The intellectual content of my poetry and its final outlook and credo have been greatly strengthened by the study of philosophy. Writing in the New York Times about Countermoves, Wallace Fowlie recognized this influence when he said, "Charles Eaton demonstrates an admirable technical control over the effects he wishes to make, and a clear awareness of at least one major function of poetry. This would be the art of questioning everything, and of questioning in particular the power of poetry."
Fowlie's acknowledgment of the power of sentiment as balancing the intellectual in the poetry is reflected in a line from my long poem "Robert E. Lee: An Ode": "I believe in the world seen through a temperament." I am certain that it is always the task of the writer to give us his personal vision of reality. This means an uncommon dedication, a determination to keep the fine arts fine, a perpetual sense of renewal and reaffirmation. One must constantly ask oneself in times of discouragement, Who will do my particular kind of writing if I don't? Who will take care of my dreams when I am gone? In our dispersive time it is not easy to keep a sense of personality and purpose, and, as a consequence, attention to the disciplines of character is equally important with ability. Probably more writers fail through lack of character than of ability. Morale is one of the essential fibers of a meaningful life. Cézanne reminded himself every morning to be "Sur le motif!" So must the poet.* * *
The poetry of Charles Edward Eaton ranges from the quiet, reflective, and calmly precise to the colorful, daring, gripping, and raw. The best of his work provides the reader with a delightful though sometimes disturbing experience: he advances confidently, secure in the carefully controlled rhythms, the superbly disciplined energies of syntax, until of a sudden he loses his balance. Upon recovering it the reader discovers that he has been walking on a tightrope, stretched precariously between the world as he usually sees it and the world as it really is.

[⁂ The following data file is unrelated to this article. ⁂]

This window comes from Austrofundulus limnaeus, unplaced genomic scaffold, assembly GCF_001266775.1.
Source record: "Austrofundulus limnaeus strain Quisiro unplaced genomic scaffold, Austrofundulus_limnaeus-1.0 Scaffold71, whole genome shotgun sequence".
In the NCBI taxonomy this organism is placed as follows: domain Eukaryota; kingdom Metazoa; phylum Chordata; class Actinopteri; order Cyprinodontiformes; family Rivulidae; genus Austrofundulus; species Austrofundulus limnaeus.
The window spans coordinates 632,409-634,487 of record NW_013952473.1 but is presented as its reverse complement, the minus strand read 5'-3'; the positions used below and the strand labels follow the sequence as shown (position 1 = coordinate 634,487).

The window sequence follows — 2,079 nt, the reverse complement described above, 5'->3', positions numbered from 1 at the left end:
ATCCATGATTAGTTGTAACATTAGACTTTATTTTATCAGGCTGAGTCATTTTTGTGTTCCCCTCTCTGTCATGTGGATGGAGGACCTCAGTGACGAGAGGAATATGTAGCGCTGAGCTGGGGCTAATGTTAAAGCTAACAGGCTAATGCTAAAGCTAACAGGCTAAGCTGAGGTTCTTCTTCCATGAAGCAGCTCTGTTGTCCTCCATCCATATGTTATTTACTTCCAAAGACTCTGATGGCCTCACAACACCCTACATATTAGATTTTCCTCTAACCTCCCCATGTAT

Eaton is a poet who allows his mind and heart to play upon experience. He sings of ordinary things: the amber light of the sun, the fading fragrance of purple lilacs, the red fire of October, the bodies of swimmers, golden and hard muscled, a day in spring "… like a bell / Rung suddenly in many tones of green, / Sprung full and clear-toned well / Into the rounded air …" He sings also of extraordinary things: a giggler, voyeur, centaur, eunuch, cowboy, woman with a scar, dagger thrower's assistant, and Madame Midget, "Her tiny heart, loaded with feeling close as a plum is to its stone." Repeatedly, through skillful use of conventional form and variations, the poet demonstrates how tenuous and fluctuating is the distinction between the two. For Eaton all experience, the ordinary as well as the extraordinary, the painful as well as the pleasant, is matter for poetry to assimilate and rearrange. "From bee-sting, spider-bite, thorn-prick, hammer-bruise," no less than from "lip-brush" and "hand-grasp," the flesh learns and "grows wise."
On the Edge of the Knife and The Man in the Green Chair explore with increasing boldness and vigor the abnormality of the normal. They reveal the bestial power of Eros and descend into the primitive darkness deep within each of us. The verse, like the song of the tree frog, is often "raw with harsh and heartfelt music," a music that reverberates through the intelligent verse paragraphs, the chiseled quatrains, the unorthodox, long-lined triptychs. Such rawness never chafes or offends. Eaton's mastery of form, achieved by years of experience and adapted to the distinctive sound of the poet's individual voice, finally teaches the heart the lesson it learns in "Della Robbia in August," not only to grieve but also to rise "in a brilliant form of care."